Judge Allows Suit for Lack of Reese’s Pieces and Whoppers

Judge Allows Suit for Lack of Reece's Pieces and Whoppers.

Lernestorod / Pixabay

A lack of candy is always disappointing, but can it lead to corporate liability? A suit against The Hershey Company (Hershey’s) alleges that it can, and a district court’s recent denial of Hershey’s motion to dismiss means that the claim can proceed to trial.

The Claim

Missouri resident Robert Bratton filed a putative class-action suit against Hershey’s alleging that the company’s under-filled candy boxes violate the Missouri Merchandising Practices Act (MMPA) and result in unjust enrichment.[1] The two candies involved in the suit are Reese’s Pieces and Whoppers. A four-ounce box of Reese’s Pieces contains approximately 29% slack-fill, or empty space, and a five-ounce box of Whoppers contains approximately 41% slack-fill. According to Bratton, the slack-fill serves no purpose and causes the packaging to mislead consumers. After removing the case to federal court, Hershey’s filed a motion to dismiss under Federal Rule of Civil Procedure 12(b)(6) for “failure to state a claim upon which relief can be granted.”[2]

Pleading Standards & Elements

Under federal pleading standards, Bratton’s complaint can survive the motion to dismiss if it contains sufficient facts to support “a claim to relief that is plausible on its face.”[3] A successful claim under the MMPA requires (1) a purchase of goods or services, (2) primarily for personal or household purposes, and (3) an ascertainable loss of money or property, (4) as a result of conduct declared unlawful under the MMPA.[4] The scope of unlawful conduct under the MMPA is broad and essentially includes any unfair practice in connection with the sale or advertisement of merchandise.[5] According to Hershey’s motion to dismiss, one of the flaws in Bratton’s complaint is that it fails to plausibly allege unlawful conduct under the MMPA.[6]

Plausibility of Allegation 

Bratton’s argument is that Hershey’s packaging misleads consumers and that this constitutes an unfair practice in connection with the sale of its products. On average, consumers make in-store purchasing decisions in approximately 13 seconds, often based on product packaging. The district-court judge found that the complaint “plausibly alleged, at a minimum, that the packaging unfairly suggests the boxes contain more product than they actually do, or tends to [have] the capacity to mislead consumers or create a false impression, which is sufficient [to allege] an unlawful practice under the MMPA.”[7] The plausibility of the allegation is also supported by a federal regulation that generally prohibits non-functional slack-fill in packaging.[8] Hershey’s argues that consumers are generally aware that commercial packaging contains slack-fill and that a consumer has actual knowledge of the slack-fill upon hearing the rattle in the container when picking it up from the shelf. The judge noted, however, that these facts were not included in Bratton’s complaint and are not subject to judicial notice. Any dispute about facts like these may not be addressed on a motion to dismiss.[9]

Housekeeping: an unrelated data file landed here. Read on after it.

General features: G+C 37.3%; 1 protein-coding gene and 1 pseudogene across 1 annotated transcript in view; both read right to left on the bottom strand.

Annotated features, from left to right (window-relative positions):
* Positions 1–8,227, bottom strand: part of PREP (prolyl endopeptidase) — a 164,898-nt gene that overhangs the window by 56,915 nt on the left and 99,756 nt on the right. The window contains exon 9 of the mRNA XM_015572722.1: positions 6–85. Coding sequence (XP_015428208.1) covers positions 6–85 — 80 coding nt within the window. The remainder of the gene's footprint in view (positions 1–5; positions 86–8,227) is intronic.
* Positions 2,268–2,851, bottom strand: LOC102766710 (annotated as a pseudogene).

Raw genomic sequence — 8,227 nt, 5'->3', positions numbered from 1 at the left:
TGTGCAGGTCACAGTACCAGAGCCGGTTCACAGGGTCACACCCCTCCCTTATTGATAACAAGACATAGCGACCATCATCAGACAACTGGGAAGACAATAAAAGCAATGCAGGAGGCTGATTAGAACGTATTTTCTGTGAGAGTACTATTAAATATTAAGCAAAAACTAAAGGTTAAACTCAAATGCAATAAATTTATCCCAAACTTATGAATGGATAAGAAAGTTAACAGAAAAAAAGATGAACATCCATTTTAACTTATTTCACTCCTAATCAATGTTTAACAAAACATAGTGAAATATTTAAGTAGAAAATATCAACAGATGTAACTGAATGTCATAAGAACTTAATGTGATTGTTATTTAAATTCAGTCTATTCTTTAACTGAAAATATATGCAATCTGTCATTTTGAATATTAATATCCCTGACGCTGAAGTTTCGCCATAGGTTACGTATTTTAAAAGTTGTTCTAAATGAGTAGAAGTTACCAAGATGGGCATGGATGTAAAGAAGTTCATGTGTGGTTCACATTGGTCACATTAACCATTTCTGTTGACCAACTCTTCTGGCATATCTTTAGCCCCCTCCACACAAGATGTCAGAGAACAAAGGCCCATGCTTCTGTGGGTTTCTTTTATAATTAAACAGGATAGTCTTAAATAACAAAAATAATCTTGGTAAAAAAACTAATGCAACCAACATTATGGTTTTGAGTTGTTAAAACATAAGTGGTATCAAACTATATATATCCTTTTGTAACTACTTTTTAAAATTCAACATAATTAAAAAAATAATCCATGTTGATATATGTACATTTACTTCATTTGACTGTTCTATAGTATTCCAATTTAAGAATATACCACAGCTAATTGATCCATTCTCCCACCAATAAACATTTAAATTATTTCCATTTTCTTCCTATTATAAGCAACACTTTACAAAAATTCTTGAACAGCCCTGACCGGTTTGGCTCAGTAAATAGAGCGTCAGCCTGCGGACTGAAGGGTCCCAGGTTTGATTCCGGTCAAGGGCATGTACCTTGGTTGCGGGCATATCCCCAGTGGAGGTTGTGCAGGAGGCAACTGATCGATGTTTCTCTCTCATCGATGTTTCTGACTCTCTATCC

Bratton’s suit is one of several in U.S. courts claiming that companies are using misleading packaging to deceive consumers. Companies facing similar suits include Wise Foods, Barilla, and the maker of Mike and Ike.[10] It is unclear whether such claims are likely to succeed on the merits, but proceeding to trial may be costly. In contrast, Starbucks faced a similar suit that was dismissed in 2016. The suit alleged that the company misrepresented the size of iced beverages because the volume measurement consisted partially of ice rather than coffee. The judge noted that reasonable consumers are aware that the stated volume of an iced drink will include ice and therefore dismissal was appropriate. This is particularly true because Starbucks cups for iced drinks are clear and allow consumers to see the contents of the beverage.[11]

For more information on motions to dismiss under Federal Rule of Civil Procedure 12(b)(6), see O’Connor’s Federal Rules * Civil Trials.


[1] See Bratton v. Hershey Co., No. 2:16-cv-4322-C-NKL (W.D.Mo.2017) (order; 5-16-17); Debra Cassens Weiss, Judge Allows Suit Over Underfilled Candy Boxes; Hershey’s Says Consumers Alerted by ‘Audible Rattle’, ABA Journal, May 30, 2017.

[2] See Fed. R. Civ. P. 12(b)(6); Bratton, No. 2:16-cv-4322-C-NKL (order).

[3] Ashcroft v. Iqbal, 556 U.S. 662, 678 (2009).

[4] See Mo. Rev. Stat. §407.025.1; Bratton, No. 2:16-cv-4322-C-NKL (order).

[5] See Mo. Rev. Stat. §407.020.1; Bratton, No. 2:16-cv-4322-C-NKL (order).

[6] See Bratton, No. 2:16-cv-4322-C-NKL (order).

[7] Id.

[8] See 21 C.F.R. §100.100; Bratton, No. 2:16-cv-4322-C-NKL (order).

[9] See Bratton, No. 2:16-cv-4322-C-NKL (order).

[10] See Abha Bhattarai, A Man Is Suing Hershey for ‘Under-Filling’ His Box of Whoppers, Washington Post, May 25, 2017.

[11] See O’Connor’s, In Dismissing Case Against Starbucks, Judge Decides Iced Coffee Contains Ice, Oct. 3, 2016.

, ,